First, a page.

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New York Doll review

Punk pioneers the New York Dolls splintered in 1977 in a haze of drugs, booze and enmity. But proof that no fence need go unmended comes in this affectionate documentary, which charts bassist Arthur "Killer" Kane's reunion with his former band-mates Sylvain Sylvain and David Johansen at 2004's Morrissey-curated Meltdown festival.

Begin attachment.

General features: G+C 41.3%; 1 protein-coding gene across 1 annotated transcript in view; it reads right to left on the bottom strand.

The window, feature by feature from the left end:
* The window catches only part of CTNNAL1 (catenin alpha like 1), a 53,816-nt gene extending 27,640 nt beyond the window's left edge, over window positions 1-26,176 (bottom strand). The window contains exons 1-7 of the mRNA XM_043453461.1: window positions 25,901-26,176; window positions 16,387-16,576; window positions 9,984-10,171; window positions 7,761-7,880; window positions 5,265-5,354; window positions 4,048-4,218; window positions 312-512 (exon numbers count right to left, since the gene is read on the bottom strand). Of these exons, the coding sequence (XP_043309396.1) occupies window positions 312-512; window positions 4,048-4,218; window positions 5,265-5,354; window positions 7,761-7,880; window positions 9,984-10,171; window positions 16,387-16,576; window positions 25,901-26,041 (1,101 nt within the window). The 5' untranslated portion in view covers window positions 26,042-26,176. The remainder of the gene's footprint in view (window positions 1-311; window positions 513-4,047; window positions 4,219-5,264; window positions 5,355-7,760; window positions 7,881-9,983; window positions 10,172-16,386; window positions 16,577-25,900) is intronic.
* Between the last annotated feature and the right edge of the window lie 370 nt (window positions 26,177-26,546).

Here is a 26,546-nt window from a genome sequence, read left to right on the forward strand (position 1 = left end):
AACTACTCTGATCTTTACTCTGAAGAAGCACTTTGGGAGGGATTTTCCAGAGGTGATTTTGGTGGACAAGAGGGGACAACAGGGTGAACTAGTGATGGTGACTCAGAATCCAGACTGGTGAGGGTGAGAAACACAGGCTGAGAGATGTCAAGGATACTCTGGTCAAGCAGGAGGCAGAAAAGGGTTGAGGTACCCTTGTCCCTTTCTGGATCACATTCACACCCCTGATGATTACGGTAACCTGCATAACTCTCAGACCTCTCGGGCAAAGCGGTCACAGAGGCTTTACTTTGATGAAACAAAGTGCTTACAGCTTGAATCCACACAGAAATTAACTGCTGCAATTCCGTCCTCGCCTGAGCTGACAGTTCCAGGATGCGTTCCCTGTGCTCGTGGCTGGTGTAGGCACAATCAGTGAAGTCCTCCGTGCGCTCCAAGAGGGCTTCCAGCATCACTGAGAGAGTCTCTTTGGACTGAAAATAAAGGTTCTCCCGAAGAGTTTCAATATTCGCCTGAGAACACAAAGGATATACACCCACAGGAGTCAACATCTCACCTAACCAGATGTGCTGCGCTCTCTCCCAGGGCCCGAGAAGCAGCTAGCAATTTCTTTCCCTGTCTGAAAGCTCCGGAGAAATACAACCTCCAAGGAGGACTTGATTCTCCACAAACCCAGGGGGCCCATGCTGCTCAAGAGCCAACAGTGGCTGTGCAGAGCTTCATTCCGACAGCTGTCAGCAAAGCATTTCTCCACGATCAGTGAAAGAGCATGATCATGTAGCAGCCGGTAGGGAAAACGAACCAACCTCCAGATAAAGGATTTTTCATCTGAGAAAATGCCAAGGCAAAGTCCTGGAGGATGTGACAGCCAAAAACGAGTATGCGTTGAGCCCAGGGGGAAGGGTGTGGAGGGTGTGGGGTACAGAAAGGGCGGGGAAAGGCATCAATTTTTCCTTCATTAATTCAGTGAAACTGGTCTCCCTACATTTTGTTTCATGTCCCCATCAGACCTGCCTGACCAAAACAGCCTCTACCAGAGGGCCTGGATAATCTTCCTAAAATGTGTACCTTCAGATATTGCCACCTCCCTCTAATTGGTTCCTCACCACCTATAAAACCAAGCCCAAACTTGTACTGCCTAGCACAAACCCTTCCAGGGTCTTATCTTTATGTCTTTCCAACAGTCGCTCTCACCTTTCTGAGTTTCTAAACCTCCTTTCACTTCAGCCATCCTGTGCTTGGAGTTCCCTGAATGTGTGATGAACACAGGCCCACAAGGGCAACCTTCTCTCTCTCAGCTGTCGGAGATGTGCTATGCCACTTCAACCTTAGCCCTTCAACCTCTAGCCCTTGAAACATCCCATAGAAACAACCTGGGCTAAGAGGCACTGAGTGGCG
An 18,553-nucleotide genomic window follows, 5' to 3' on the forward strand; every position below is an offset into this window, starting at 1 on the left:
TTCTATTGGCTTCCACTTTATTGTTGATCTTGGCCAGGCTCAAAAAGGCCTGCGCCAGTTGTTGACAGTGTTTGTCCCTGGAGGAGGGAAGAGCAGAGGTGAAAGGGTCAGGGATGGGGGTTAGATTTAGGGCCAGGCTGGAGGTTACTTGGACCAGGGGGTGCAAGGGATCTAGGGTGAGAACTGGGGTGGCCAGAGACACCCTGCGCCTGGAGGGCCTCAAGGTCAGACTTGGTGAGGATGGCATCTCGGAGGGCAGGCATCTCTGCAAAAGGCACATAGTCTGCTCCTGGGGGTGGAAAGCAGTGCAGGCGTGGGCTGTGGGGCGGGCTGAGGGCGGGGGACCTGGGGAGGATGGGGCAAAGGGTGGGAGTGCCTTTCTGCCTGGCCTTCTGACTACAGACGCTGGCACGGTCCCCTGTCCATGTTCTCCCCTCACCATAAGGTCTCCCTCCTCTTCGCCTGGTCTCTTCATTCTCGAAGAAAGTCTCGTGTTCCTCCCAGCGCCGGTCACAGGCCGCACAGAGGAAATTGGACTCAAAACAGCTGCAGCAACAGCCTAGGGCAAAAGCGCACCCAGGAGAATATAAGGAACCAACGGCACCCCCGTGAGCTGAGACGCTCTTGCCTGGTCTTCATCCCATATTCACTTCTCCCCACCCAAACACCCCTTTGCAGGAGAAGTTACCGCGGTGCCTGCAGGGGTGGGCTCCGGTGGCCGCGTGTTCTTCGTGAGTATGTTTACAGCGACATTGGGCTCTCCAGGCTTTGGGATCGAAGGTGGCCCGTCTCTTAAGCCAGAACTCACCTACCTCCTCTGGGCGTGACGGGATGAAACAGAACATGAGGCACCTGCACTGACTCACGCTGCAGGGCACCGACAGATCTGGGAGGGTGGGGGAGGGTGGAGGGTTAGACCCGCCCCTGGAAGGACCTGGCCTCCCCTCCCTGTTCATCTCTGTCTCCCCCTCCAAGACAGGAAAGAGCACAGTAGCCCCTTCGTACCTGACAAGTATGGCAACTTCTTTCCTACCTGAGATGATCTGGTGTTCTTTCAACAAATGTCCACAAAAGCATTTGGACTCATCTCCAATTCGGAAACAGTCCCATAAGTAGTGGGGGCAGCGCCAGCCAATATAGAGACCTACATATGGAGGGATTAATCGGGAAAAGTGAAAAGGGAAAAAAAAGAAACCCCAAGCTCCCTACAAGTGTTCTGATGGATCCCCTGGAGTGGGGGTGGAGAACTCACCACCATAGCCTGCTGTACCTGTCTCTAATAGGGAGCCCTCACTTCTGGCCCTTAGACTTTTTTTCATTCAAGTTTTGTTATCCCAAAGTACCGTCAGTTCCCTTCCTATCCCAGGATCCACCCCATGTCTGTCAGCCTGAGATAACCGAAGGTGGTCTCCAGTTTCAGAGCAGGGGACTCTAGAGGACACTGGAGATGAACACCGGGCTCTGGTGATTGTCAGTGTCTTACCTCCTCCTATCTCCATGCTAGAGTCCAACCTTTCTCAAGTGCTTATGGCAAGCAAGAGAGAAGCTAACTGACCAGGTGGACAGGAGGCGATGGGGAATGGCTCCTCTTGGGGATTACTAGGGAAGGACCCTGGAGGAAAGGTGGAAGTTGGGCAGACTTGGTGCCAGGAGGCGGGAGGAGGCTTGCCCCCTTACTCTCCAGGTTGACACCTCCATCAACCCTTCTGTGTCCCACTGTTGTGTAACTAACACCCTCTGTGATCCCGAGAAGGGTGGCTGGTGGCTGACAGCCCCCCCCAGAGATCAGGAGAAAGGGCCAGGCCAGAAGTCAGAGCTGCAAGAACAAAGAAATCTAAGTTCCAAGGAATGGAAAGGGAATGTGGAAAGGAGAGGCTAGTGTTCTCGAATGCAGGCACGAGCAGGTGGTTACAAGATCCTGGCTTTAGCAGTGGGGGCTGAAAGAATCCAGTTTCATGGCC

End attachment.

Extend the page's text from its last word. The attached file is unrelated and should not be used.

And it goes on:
Having traded his platform heels for a quieter life as a Mormon librarian, Kane is understandably nervous about reliving past glories. But the chance to bury the hatchet proves too tempting, giving Greg Whiteley's film a personal dimension you don't have to be a fan to appreciate. Bob Geldof, Iggy Pop and others supply valuable context, while Kane's acid-casualty demeanour gives rise to much Spinal Tap-style comedy. A shame, then, that Whiteley botches the climax, as poor sound and visuals render the comeback a noisy bore.

 

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